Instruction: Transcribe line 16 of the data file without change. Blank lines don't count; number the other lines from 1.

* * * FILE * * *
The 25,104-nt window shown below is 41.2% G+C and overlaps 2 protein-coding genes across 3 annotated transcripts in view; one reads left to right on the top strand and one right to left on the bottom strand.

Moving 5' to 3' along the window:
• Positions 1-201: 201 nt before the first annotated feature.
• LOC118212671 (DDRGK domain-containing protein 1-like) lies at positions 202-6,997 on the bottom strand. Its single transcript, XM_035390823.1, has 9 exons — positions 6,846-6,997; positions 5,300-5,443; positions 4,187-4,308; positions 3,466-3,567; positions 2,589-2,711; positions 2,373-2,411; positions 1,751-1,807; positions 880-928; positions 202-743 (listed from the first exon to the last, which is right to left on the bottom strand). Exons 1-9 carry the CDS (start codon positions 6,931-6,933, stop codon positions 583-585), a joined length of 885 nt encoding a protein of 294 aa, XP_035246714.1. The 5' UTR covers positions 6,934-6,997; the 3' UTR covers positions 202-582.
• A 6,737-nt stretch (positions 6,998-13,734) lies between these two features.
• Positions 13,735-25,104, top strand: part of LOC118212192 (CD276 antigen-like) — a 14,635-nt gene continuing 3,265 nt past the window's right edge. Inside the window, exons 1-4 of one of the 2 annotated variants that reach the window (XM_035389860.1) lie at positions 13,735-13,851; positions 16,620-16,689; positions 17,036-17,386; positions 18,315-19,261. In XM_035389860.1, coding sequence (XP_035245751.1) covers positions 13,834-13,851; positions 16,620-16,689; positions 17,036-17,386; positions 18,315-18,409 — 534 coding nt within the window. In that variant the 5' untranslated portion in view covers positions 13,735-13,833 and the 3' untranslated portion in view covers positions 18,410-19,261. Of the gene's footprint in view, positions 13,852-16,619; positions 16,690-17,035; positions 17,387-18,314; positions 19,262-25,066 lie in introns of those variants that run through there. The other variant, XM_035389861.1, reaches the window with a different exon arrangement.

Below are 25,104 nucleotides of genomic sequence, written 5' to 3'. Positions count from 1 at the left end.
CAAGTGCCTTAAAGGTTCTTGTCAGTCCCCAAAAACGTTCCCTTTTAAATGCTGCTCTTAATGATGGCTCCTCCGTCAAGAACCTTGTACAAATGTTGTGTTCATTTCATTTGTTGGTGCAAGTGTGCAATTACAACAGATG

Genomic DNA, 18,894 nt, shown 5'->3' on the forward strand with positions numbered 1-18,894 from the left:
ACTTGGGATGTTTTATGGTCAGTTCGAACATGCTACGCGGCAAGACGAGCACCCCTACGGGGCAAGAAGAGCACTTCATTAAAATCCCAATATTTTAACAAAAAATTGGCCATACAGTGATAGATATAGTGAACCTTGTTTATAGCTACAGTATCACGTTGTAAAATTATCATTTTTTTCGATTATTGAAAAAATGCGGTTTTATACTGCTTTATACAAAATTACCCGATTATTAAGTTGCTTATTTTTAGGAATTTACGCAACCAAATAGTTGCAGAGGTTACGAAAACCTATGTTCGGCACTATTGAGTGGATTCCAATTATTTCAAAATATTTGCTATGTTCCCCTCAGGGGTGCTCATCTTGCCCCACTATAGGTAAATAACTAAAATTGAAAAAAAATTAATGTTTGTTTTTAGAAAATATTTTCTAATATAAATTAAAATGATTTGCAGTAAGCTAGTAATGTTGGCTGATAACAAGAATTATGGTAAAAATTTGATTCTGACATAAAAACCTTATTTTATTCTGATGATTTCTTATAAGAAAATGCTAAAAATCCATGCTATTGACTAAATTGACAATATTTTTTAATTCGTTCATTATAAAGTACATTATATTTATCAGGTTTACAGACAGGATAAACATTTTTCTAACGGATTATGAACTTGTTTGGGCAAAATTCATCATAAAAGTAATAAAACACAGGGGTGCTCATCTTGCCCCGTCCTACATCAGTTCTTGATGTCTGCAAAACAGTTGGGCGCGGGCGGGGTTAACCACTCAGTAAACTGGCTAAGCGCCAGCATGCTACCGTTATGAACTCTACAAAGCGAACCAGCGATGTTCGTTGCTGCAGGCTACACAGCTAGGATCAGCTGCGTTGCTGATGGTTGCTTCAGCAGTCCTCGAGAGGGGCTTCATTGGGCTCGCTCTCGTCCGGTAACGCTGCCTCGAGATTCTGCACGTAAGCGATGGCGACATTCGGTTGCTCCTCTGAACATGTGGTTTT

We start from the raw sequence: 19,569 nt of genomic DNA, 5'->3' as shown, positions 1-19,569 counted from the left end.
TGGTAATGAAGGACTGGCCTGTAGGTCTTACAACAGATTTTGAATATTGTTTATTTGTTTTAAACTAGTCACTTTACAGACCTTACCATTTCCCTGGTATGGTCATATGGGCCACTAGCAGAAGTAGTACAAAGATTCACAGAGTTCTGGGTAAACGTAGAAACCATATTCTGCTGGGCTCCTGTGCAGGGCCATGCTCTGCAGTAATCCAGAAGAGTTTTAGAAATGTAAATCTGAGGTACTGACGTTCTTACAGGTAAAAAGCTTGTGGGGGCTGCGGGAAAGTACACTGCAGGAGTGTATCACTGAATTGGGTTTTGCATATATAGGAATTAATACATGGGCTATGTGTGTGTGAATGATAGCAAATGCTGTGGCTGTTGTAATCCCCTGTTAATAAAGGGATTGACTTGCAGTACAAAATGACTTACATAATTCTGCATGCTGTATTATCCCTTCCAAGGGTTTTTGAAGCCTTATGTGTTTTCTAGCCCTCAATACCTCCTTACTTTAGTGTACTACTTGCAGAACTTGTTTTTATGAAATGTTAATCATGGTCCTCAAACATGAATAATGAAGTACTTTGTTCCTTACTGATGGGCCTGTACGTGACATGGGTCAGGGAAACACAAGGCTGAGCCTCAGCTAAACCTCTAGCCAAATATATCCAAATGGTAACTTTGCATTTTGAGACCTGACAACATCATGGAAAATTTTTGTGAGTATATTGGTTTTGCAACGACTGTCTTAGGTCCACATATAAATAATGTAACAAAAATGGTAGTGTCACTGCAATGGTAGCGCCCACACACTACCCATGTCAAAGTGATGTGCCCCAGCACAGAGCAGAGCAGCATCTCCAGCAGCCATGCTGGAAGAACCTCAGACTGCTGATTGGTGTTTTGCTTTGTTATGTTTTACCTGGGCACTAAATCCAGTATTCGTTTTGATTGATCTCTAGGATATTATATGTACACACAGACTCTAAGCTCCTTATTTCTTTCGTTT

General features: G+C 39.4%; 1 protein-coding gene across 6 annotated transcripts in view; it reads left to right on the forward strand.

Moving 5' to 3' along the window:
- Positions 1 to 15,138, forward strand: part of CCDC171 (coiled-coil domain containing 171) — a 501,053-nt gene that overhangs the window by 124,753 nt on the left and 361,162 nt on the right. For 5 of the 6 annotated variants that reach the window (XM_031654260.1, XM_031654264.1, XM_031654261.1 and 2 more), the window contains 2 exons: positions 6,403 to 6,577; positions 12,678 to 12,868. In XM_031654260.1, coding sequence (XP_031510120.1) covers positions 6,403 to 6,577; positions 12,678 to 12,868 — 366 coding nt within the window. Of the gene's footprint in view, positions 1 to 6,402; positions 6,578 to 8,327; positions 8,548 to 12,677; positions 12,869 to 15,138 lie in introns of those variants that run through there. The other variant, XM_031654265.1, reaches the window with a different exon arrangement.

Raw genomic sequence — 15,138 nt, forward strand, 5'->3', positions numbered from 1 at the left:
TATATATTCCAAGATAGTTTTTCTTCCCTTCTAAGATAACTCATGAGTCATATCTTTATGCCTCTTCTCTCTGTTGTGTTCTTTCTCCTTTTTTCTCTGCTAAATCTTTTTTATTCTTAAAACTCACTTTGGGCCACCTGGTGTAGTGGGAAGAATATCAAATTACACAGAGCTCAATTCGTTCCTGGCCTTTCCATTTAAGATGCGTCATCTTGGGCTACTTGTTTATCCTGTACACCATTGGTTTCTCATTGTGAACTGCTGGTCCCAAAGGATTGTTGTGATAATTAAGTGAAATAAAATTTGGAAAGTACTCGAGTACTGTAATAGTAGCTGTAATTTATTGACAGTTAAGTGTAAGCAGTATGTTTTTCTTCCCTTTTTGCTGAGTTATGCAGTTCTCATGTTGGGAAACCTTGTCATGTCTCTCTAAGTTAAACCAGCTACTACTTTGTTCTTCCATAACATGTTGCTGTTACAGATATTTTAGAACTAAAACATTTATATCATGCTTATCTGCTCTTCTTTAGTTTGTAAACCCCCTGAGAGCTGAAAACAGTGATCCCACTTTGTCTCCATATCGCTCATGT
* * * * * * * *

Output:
Raw genomic sequence — 15,138 nt, forward strand, 5'->3', positions numbered from 1 at the left: